LAWRENCE COUNTY, Ala. (WHNT) — On December 7, 2021, the Lawrence County school board voted to shut the doors to R.A. Hubbard high school for good.
The board said that it would be fiscally irresponsible for the state to continue to fund its operation by way of desegregation laws.
Attorneys for the NAACP filed a federal lawsuit to block the decision.
R.A. Hubbard is the only predominately Black school in Lawrence County and carries a legacy that continues to grow. The student body used their excuse pass to come to the courthouse as a presence that they want the legacy to continue.
“The legacy that we built, and we can continue to portray just means a lot to me,” R.A. Hubbard student Richard Green tells News 19.
Green echoes the pleas from the students who arrived today at the district courthouse in Decatur in unison, saying the closure of their community treasure is wrong and racially motivated.
“We’re a very close community and we all look at each other as family and we understand each other very well,” Green continued.
When the school board voted to shut down R.A. Hubbard, the students, parents, and community leaders filed a lawsuit to block the decision. Attorneys representing both sides presented their case before Judge David Proctor on Thursday.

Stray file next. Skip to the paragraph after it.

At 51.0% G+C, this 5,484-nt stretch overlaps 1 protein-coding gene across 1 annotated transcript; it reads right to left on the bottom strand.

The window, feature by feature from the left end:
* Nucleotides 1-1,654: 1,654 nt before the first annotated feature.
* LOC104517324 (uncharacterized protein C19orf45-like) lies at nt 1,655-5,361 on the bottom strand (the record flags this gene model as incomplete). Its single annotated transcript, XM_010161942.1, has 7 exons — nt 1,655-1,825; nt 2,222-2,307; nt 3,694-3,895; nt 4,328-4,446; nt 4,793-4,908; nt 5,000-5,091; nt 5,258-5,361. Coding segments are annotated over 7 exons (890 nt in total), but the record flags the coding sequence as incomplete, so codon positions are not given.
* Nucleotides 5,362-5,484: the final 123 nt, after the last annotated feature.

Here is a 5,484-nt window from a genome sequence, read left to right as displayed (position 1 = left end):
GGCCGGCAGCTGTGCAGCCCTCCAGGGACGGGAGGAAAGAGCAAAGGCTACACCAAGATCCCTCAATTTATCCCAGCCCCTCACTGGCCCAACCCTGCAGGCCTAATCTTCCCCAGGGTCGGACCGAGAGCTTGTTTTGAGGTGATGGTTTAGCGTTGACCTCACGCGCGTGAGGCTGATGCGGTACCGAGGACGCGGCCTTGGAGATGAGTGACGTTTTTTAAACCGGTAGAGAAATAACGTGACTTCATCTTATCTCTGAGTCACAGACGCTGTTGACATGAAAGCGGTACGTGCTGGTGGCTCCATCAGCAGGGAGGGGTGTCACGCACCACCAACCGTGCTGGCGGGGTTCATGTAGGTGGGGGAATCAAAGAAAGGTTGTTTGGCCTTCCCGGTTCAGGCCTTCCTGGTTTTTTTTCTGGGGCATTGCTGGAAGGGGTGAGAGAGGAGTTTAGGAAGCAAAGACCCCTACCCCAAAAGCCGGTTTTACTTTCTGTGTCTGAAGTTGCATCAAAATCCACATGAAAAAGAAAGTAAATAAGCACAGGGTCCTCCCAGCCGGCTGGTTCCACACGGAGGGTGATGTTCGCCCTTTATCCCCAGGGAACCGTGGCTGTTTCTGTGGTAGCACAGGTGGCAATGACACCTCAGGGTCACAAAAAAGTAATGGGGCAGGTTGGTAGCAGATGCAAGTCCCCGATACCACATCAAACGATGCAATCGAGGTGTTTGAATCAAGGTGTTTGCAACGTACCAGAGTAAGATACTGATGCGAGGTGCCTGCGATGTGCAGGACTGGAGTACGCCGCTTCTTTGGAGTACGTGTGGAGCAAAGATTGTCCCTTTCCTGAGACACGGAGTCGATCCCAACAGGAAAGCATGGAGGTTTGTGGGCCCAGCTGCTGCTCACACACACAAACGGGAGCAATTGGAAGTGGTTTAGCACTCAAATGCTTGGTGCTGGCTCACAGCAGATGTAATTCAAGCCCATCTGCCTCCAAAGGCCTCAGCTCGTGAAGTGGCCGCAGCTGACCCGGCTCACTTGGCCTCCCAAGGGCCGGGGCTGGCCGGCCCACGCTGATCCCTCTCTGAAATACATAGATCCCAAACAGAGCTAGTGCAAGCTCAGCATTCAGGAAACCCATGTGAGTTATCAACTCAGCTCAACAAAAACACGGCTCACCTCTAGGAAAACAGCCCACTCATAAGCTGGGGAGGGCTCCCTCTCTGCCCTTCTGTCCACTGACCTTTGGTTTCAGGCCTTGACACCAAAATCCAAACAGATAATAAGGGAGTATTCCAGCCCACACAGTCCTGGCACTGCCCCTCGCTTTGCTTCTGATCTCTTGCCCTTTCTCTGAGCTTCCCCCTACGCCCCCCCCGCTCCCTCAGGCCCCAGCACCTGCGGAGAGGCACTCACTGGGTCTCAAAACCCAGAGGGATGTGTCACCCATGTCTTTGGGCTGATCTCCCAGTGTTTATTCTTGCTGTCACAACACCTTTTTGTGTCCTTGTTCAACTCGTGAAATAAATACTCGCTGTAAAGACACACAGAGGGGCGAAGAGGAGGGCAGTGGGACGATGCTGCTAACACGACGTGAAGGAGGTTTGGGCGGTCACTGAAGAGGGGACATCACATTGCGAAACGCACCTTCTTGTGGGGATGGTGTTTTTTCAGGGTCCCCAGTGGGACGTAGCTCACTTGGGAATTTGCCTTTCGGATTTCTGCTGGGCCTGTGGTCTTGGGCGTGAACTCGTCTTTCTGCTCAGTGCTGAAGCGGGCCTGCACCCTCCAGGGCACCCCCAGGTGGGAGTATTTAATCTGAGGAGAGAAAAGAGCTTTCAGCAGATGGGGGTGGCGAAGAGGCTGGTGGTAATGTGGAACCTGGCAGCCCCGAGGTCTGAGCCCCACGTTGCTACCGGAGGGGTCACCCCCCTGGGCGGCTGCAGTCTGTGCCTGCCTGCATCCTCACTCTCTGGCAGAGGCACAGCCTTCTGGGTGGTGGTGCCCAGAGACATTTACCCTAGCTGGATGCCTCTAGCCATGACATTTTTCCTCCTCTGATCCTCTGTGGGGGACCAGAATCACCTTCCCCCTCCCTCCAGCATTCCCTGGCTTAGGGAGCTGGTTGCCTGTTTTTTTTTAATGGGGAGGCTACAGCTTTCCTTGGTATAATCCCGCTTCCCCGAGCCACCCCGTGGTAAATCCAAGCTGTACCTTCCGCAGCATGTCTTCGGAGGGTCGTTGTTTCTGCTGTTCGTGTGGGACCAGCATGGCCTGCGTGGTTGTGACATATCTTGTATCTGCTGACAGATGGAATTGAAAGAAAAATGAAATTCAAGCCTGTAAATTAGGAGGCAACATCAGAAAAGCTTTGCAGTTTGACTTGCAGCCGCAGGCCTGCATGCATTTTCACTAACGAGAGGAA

The board said the main reason to close is cost concerns with a low student population, arguing that Hubbard has the highest cost-per-student than any of the four high schools in the district.
“They failed to mention the reason that Hubbard’s student population is low because every time something happened in the county, they changed the district lines,” said NAACP president Jan Turnbore. “When they opened up East Lawrence High School, they took all of the students from Hillsboro and Wheeler and sent them to East Lawrence. They were already in Courtland. That diminished the Courtland High School population.”
Since 2009, district leaders say the student body has fallen from more than 320 students to fewer than 150. The attorney for the NAACP says that the district’s decision to close the school goes against Alabama desegregation laws that diminish the value of the school.
“This school is more than just an educational outlet for our students. It’s one of the best schools in the county but it’s also more than that,” said Turnbore.
Chris Pape, a lawyer representing the school board, argued that when the Black students attending Hubbard travel to attend the other schools it will improve segregation significantly.
Judge Proctor says that a decision will be handed down as soon as possible.